JavaOne 2005 is finally over and I'm so tired I'm not sure I will wake up tomorrow. Or the day after tomorrow. Yet, I can finally unveil one of the demos I have been working on during the past weeks. It is an MP3 music player called Joplin Richard Bair, Joshua Marinacci and I developed to present NetBeans' Matisse GUI builder, SwingLabs' data bindings and the SwingX components. As you can imagine, I mainly worked on visual effects whereas Richard did all the hard work required to wire the data source (an iTunes XML library) to the SwingX widgets. Here is a small screeshot:

I spent most of my time working on the spectrum analyzer at the top of the picture (thanks to KJ, JID3 and JavaZoom for their great source code) and the CD shelf in the middle. The shelf is derived from an account chooser I designed and implemented for Scott Violet's and Shannon Hickey's talk Extreme GUI Makeover. This component shows the list of all the available songs with the associated album cover art. You can scroll the list to admire a nice 3D effect implemented with Java2D. The code is quite big (almost 1000 lines of code) but also easy to understand.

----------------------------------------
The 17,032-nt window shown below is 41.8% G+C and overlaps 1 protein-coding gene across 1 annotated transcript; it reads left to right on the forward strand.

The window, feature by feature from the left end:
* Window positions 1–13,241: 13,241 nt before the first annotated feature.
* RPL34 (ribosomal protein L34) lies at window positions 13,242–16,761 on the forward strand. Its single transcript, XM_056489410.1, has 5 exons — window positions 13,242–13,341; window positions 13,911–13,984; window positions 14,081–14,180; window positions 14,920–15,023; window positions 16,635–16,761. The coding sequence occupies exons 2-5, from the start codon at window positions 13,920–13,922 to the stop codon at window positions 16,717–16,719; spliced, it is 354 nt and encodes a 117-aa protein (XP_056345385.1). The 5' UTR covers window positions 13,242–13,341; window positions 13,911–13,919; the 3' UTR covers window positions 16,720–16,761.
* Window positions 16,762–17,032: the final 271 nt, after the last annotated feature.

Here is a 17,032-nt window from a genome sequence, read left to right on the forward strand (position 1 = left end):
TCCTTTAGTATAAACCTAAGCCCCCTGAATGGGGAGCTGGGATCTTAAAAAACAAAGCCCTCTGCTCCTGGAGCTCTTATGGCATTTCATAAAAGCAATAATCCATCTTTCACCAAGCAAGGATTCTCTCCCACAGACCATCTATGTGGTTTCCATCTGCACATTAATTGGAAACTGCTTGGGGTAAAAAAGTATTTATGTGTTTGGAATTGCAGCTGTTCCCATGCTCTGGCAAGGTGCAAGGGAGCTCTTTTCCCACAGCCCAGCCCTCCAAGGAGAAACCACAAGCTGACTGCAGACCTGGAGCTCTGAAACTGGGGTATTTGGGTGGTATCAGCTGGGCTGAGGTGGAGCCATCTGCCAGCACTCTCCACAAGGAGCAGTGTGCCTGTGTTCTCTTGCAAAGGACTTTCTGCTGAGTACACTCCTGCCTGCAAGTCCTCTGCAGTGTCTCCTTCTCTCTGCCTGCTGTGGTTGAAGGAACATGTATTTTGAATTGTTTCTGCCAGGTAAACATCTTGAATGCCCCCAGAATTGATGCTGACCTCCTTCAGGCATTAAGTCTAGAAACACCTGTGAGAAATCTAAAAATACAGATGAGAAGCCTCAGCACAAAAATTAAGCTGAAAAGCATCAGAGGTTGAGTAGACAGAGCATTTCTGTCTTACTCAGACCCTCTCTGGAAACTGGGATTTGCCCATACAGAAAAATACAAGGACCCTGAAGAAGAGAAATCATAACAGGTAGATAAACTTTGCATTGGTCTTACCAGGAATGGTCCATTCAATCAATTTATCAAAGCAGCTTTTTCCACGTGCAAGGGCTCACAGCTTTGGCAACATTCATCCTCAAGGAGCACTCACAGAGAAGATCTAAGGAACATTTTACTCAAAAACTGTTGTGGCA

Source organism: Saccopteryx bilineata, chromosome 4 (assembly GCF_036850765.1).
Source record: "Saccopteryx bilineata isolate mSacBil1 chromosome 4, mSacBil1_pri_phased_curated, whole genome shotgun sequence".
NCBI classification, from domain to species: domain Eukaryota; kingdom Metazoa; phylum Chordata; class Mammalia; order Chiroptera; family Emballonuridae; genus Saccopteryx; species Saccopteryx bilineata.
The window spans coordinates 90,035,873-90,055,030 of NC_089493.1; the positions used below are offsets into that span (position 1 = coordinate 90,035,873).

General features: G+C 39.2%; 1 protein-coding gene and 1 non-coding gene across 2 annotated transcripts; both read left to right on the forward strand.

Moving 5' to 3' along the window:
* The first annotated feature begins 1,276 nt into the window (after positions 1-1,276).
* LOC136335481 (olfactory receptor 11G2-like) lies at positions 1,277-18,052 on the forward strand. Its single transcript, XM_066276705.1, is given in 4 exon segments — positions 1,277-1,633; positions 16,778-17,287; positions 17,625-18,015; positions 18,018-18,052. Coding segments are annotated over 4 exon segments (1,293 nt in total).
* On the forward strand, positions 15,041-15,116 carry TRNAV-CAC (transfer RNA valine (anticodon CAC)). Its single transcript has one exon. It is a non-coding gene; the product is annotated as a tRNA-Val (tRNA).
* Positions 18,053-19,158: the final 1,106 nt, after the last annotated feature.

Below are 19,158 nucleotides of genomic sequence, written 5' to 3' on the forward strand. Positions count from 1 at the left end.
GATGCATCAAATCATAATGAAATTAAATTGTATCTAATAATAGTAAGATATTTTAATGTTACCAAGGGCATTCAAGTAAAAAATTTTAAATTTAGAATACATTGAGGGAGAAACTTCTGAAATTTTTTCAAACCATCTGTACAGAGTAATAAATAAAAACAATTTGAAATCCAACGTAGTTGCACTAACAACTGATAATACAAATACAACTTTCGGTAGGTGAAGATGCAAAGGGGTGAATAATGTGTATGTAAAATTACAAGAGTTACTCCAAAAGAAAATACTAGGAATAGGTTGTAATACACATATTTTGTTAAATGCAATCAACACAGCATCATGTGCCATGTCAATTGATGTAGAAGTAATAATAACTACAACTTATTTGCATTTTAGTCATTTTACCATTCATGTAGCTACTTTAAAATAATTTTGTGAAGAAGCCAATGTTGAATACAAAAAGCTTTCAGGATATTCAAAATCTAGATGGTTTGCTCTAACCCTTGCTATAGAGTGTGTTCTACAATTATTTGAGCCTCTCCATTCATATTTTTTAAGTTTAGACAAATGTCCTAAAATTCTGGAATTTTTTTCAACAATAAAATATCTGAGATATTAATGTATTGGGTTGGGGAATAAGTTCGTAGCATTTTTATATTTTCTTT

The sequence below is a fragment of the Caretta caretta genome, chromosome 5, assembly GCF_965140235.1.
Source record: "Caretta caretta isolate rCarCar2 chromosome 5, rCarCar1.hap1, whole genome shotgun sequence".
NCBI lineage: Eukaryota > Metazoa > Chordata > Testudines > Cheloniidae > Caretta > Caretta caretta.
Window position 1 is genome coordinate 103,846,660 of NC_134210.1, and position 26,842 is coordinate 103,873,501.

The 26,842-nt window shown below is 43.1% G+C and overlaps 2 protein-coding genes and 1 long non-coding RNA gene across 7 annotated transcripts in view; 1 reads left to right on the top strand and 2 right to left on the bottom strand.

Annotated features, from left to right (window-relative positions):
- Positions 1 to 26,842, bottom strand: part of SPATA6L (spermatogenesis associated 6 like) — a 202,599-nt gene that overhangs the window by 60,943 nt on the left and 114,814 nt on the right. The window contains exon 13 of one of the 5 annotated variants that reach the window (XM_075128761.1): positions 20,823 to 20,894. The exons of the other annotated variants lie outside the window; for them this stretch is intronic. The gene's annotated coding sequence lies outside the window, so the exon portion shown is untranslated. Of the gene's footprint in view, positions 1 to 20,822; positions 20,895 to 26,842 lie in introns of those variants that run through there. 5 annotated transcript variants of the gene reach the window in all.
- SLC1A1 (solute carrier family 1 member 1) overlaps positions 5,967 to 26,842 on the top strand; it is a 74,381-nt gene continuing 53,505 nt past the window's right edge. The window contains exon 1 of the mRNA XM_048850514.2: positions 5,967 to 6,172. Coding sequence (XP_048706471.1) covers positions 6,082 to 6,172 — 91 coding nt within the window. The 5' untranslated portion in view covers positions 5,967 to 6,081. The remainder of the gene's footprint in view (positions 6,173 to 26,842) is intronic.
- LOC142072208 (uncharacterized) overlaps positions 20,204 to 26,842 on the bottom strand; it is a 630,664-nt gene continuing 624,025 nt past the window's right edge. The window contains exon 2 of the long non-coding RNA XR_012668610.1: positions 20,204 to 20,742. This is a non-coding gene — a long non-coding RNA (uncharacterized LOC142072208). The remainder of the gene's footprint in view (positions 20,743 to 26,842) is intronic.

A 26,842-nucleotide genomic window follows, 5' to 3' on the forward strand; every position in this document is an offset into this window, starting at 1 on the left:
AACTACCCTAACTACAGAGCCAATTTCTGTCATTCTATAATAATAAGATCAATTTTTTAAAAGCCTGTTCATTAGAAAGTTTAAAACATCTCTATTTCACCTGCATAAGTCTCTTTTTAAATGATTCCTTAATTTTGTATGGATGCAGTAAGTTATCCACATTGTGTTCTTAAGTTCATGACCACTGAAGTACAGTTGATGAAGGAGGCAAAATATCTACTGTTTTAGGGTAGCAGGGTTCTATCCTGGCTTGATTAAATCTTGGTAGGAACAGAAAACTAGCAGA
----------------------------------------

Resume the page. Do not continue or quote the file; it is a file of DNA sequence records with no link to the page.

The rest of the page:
Joplin is available right now as an Open Source project on and you can download it to discover the power of data bindings, Swingx and Matisse. Using Matisse Richard and I (Richard on thursday during JavaOne's ending keynote) showed how to build Joplin in less than 7 minutes (using pre-built components like the music player at the top :).

Just note that any complaint about the source code will most likely fall into the same place where I store the memories of my acts when drunk: in a dark, uneasy place. We cranked out this demo in a very short time and we used some shortcuts. Well, a lot of shortcuts. This is by no mean a good example of code design for Swing.

Finally, I'd like to thank the NetBeans team, not only for providing us Matisse, but also for their support during the development of Joplin. You've been vital to the success of this project guys :)

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